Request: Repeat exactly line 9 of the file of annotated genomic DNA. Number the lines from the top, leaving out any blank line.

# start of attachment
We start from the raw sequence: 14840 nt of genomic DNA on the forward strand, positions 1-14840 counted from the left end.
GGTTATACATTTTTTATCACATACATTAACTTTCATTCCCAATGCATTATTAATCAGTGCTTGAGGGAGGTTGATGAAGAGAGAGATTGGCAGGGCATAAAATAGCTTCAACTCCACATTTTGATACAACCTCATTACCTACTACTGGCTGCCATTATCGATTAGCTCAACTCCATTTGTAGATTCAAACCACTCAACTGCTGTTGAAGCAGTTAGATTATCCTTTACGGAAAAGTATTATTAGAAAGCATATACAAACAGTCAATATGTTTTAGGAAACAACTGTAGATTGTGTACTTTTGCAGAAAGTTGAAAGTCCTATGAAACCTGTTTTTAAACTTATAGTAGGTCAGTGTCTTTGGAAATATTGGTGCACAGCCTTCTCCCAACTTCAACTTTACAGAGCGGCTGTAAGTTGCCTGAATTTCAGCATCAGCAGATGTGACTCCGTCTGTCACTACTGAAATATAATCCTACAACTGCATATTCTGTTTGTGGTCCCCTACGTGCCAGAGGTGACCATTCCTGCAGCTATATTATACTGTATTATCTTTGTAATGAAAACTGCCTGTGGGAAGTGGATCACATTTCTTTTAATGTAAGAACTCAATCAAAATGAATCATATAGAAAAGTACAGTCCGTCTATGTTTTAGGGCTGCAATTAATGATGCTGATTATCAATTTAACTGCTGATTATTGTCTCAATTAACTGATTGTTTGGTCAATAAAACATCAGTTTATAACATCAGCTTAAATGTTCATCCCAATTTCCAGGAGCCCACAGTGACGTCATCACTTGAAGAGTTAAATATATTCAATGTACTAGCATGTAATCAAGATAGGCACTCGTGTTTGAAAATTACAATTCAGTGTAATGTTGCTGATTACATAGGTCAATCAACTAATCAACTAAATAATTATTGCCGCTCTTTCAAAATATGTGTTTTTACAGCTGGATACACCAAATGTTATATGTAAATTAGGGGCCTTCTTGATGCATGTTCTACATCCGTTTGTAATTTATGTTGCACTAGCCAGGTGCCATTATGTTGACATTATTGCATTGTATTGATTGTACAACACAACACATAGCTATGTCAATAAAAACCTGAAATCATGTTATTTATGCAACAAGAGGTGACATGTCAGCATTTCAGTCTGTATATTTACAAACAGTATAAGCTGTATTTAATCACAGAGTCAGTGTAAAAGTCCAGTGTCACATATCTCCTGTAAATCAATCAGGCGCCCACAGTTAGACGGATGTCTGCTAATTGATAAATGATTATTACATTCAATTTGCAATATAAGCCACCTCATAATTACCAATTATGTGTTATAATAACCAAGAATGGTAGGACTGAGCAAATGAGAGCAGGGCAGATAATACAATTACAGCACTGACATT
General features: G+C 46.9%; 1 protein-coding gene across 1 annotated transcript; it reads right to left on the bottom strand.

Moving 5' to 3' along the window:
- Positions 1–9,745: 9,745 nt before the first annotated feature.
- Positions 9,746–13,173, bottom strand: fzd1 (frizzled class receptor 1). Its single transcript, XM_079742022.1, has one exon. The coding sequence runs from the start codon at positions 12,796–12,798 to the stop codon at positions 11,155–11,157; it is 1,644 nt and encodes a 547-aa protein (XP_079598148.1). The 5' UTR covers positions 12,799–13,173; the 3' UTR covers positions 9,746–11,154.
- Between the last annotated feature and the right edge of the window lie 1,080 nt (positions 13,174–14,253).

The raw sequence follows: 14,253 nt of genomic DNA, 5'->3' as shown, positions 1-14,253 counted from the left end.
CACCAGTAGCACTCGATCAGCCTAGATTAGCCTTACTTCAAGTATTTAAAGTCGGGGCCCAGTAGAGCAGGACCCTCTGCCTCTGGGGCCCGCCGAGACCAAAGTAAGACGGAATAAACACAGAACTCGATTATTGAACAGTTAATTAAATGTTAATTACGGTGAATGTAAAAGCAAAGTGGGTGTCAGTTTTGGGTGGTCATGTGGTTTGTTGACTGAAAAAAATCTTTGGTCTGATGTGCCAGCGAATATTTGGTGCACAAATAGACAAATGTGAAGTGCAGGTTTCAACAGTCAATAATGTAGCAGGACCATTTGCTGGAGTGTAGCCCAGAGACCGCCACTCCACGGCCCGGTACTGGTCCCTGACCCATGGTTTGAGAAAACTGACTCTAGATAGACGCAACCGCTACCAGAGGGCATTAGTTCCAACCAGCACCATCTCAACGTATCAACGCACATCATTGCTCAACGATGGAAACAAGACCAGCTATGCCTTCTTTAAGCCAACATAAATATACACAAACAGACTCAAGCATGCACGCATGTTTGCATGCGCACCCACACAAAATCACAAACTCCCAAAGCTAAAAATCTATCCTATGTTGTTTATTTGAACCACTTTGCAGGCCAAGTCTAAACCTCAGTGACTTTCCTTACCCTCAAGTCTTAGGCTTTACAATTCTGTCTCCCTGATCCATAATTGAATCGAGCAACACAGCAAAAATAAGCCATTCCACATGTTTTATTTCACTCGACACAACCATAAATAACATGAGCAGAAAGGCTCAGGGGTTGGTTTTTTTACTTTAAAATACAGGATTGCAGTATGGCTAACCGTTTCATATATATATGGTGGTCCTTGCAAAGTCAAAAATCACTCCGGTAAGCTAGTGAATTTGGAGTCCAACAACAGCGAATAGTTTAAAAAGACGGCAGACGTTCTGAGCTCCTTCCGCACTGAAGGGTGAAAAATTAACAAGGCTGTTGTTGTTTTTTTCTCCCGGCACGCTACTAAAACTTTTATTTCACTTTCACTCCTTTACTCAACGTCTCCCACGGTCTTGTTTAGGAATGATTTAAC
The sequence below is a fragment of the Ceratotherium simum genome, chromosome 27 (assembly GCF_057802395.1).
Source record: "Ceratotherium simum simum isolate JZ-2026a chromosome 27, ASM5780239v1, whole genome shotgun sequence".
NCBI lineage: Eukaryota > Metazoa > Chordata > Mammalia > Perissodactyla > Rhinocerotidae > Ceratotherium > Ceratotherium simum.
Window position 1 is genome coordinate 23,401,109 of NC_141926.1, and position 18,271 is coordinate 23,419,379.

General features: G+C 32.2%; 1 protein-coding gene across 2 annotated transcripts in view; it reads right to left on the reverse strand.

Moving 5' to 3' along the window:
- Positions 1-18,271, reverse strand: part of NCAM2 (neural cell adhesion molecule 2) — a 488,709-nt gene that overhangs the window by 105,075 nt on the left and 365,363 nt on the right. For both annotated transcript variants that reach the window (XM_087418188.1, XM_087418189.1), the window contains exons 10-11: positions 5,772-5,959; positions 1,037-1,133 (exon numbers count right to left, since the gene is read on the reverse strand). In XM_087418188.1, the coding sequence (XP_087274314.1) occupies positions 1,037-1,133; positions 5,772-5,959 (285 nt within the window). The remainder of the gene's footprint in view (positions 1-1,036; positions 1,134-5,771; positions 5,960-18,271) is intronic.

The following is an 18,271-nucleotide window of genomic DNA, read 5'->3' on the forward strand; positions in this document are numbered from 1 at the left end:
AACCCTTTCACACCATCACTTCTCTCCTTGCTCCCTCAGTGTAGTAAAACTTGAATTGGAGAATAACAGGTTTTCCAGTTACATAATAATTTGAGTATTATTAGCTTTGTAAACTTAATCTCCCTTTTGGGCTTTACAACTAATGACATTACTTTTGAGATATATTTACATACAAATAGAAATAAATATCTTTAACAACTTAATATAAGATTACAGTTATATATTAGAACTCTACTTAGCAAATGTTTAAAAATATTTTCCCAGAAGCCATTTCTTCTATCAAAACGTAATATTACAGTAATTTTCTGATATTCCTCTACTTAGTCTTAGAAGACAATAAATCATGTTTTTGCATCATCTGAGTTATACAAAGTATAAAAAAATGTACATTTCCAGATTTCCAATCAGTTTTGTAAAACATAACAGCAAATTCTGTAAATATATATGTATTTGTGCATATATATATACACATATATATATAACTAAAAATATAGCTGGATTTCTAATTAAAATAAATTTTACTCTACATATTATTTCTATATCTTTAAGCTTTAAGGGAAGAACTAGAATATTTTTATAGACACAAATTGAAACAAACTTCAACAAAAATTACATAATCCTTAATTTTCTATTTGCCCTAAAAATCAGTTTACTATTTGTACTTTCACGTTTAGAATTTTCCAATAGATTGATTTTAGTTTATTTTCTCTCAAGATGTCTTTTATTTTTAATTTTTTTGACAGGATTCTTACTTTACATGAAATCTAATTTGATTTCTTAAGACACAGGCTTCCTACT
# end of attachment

CACCAGTAGCACTCGATCAGCCTAGATTAGCCTTACTTCAAGTATTTAAAGTCGGGGCCCAGTAGAGCAGGACCCTCTGCCTCTGGGGCCCGCCGAGACCAAAGTAAGACGGAATAAACACAGAACTCGATTATTGAACAGTTAATTAAATGTTAATTACGGTGAATGTAAAAGCAAAGTGGGTGTCAGTTTTGGGTGGTCATGTGGTTTGTTGACTGAAAAAAATCTTTGGTCTGATGTGCCAGCGAATATTTGGTGCACAAATAGACAAATGTGAAGTGCAGGTTTCAACAGTCAATAATGTAGCAGGACCATTTGCTGGAGTGTAGCCCAGAGACCGCCACTCCACGGCCCGGTACTGGTCCCTGACCCATGGTTTGAGAAAACTGACTCTAGATAGACGCAACCGCTACCAGAGGGCATTAGTTCCAACCAGCACCATCTCAACGTATCAACGCACATCATTGCTCAACGATGGAAACAAGACCAGCTATGCCTTCTTTAAGCCAACATAAATATACACAAACAGACTCAAGCATGCACGCATGTTTGCATGCGCACCCACACAAAATCACAAACTCCCAAAGCTAAAAATCTATCCTATGTTGTTTATTTGAACCACTTTGCAGGCCAAGTCTAAACCTCAGTGACTTTCCTTACCCTCAAGTCTTAGGCTTTACAATTCTGTCTCCCTGATCCATAATTGAATCGAGCAACACAGCAAAAATAAGCCATTCCACATGTTTTATTTCACTCGACACAACCATAAATAACATGAGCAGAAAGGCTCAGGGGTTGGTTTTTTTACTTTAAAATACAGGATTGCAGTATGGCTAACCGTTTCATATATATATGGTGGTCCTTGCAAAGTCAAAAATCACTCCGGTAAGCTAGTGAATTTGGAGTCCAACAACAGCGAATAGTTTAAAAAGACGGCAGACGTTCTGAGCTCCTTCCGCACTGAAGGGTGAAAAATTAACAAGGCTGTTGTTGTTTTTTTCTCCCGGCACGCTACTAAAACTTTTATTTCACTTTCACTCCTTTACTCAACGTCTCCCACGGTCTTGTTTAGGAATGATTTAAC